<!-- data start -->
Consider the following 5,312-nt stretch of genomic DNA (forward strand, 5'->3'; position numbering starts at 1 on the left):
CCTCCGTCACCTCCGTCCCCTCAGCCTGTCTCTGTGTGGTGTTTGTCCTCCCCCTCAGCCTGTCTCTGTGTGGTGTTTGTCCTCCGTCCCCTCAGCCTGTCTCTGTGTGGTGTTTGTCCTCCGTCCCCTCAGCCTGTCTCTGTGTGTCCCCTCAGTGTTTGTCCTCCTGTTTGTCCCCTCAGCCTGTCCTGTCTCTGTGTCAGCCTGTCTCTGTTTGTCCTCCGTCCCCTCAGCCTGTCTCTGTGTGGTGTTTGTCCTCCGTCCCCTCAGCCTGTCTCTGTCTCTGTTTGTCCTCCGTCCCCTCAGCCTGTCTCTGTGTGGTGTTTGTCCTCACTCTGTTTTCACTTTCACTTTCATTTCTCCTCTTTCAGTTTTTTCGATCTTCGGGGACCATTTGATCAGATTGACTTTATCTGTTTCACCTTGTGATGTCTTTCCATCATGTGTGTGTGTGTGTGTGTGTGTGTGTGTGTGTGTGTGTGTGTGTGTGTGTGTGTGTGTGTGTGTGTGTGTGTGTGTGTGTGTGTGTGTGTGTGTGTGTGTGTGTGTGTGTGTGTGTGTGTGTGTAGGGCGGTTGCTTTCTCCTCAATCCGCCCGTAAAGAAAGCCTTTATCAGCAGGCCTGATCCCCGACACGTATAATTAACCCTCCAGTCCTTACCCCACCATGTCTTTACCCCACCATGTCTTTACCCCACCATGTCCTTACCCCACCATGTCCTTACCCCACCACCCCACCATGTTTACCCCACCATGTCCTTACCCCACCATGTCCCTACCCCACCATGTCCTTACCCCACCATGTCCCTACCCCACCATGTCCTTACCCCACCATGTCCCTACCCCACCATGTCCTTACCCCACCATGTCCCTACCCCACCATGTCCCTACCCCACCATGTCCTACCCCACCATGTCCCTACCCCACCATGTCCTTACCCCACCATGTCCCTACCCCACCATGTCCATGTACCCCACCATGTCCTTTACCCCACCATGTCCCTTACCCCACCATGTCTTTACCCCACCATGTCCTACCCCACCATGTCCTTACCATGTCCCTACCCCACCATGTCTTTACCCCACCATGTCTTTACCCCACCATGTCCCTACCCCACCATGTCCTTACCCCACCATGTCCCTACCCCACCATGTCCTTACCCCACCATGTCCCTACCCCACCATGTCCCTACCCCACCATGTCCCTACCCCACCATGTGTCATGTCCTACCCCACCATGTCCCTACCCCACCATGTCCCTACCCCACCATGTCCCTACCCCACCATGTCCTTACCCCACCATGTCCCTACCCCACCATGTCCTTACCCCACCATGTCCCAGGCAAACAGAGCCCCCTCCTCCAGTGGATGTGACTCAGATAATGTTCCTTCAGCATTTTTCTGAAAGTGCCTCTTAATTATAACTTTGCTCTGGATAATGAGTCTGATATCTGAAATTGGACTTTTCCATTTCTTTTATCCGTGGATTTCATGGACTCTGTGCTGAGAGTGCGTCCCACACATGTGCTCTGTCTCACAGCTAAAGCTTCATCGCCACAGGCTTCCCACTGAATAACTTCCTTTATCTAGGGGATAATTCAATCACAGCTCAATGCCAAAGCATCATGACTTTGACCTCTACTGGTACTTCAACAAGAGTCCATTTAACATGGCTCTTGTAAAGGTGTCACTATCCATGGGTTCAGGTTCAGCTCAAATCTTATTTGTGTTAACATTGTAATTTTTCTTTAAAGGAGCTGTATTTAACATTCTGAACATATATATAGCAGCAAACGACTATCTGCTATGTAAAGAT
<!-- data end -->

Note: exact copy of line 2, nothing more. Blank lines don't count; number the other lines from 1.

CCTCCGTCACCTCCGTCCCCTCAGCCTGTCTCTGTGTGGTGTTTGTCCTCCCCCTCAGCCTGTCTCTGTGTGGTGTTTGTCCTCCGTCCCCTCAGCCTGTCTCTGTGTGGTGTTTGTCCTCCGTCCCCTCAGCCTGTCTCTGTGTGTCCCCTCAGTGTTTGTCCTCCTGTTTGTCCCCTCAGCCTGTCCTGTCTCTGTGTCAGCCTGTCTCTGTTTGTCCTCCGTCCCCTCAGCCTGTCTCTGTGTGGTGTTTGTCCTCCGTCCCCTCAGCCTGTCTCTGTCTCTGTTTGTCCTCCGTCCCCTCAGCCTGTCTCTGTGTGGTGTTTGTCCTCACTCTGTTTTCACTTTCACTTTCATTTCTCCTCTTTCAGTTTTTTCGATCTTCGGGGACCATTTGATCAGATTGACTTTATCTGTTTCACCTTGTGATGTCTTTCCATCATGTGTGTGTGTGTGTGTGTGTGTGTGTGTGTGTGTGTGTGTGTGTGTGTGTGTGTGTGTGTGTGTGTGTGTGTGTGTGTGTGTGTGTGTGTGTGTGTGTGTGTGTGTGTGTGTGTGTGTGTGTGTAGGGCGGTTGCTTTCTCCTCAATCCGCCCGTAAAGAAAGCCTTTATCAGCAGGCCTGATCCCCGACACGTATAATTAACCCTCCAGTCCTTACCCCACCATGTCTTTACCCCACCATGTCTTTACCCCACCATGTCCTTACCCCACCATGTCCTTACCCCACCACCCCACCATGTTTACCCCACCATGTCCTTACCCCACCATGTCCCTACCCCACCATGTCCTTACCCCACCATGTCCCTACCCCACCATGTCCTTACCCCACCATGTCCCTACCCCACCATGTCCTTACCCCACCATGTCCCTACCCCACCATGTCCCTACCCCACCATGTCCTACCCCACCATGTCCCTACCCCACCATGTCCTTACCCCACCATGTCCCTACCCCACCATGTCCATGTACCCCACCATGTCCTTTACCCCACCATGTCCCTTACCCCACCATGTCTTTACCCCACCATGTCCTACCCCACCATGTCCTTACCATGTCCCTACCCCACCATGTCTTTACCCCACCATGTCTTTACCCCACCATGTCCCTACCCCACCATGTCCTTACCCCACCATGTCCCTACCCCACCATGTCCTTACCCCACCATGTCCCTACCCCACCATGTCCCTACCCCACCATGTCCCTACCCCACCATGTGTCATGTCCTACCCCACCATGTCCCTACCCCACCATGTCCCTACCCCACCATGTCCCTACCCCACCATGTCCTTACCCCACCATGTCCCTACCCCACCATGTCCTTACCCCACCATGTCCCAGGCAAACAGAGCCCCCTCCTCCAGTGGATGTGACTCAGATAATGTTCCTTCAGCATTTTTCTGAAAGTGCCTCTTAATTATAACTTTGCTCTGGATAATGAGTCTGATATCTGAAATTGGACTTTTCCATTTCTTTTATCCGTGGATTTCATGGACTCTGTGCTGAGAGTGCGTCCCACACATGTGCTCTGTCTCACAGCTAAAGCTTCATCGCCACAGGCTTCCCACTGAATAACTTCCTTTATCTAGGGGATAATTCAATCACAGCTCAATGCCAAAGCATCATGACTTTGACCTCTACTGGTACTTCAACAAGAGTCCATTTAACATGGCTCTTGTAAAGGTGTCACTATCCATGGGTTCAGGTTCAGCTCAAATCTTATTTGTGTTAACATTGTAATTTTTCTTTAAAGGAGCTGTATTTAACATTCTGAACATATATATAGCAGCAAACGACTATCTGCTATGTAAAGAT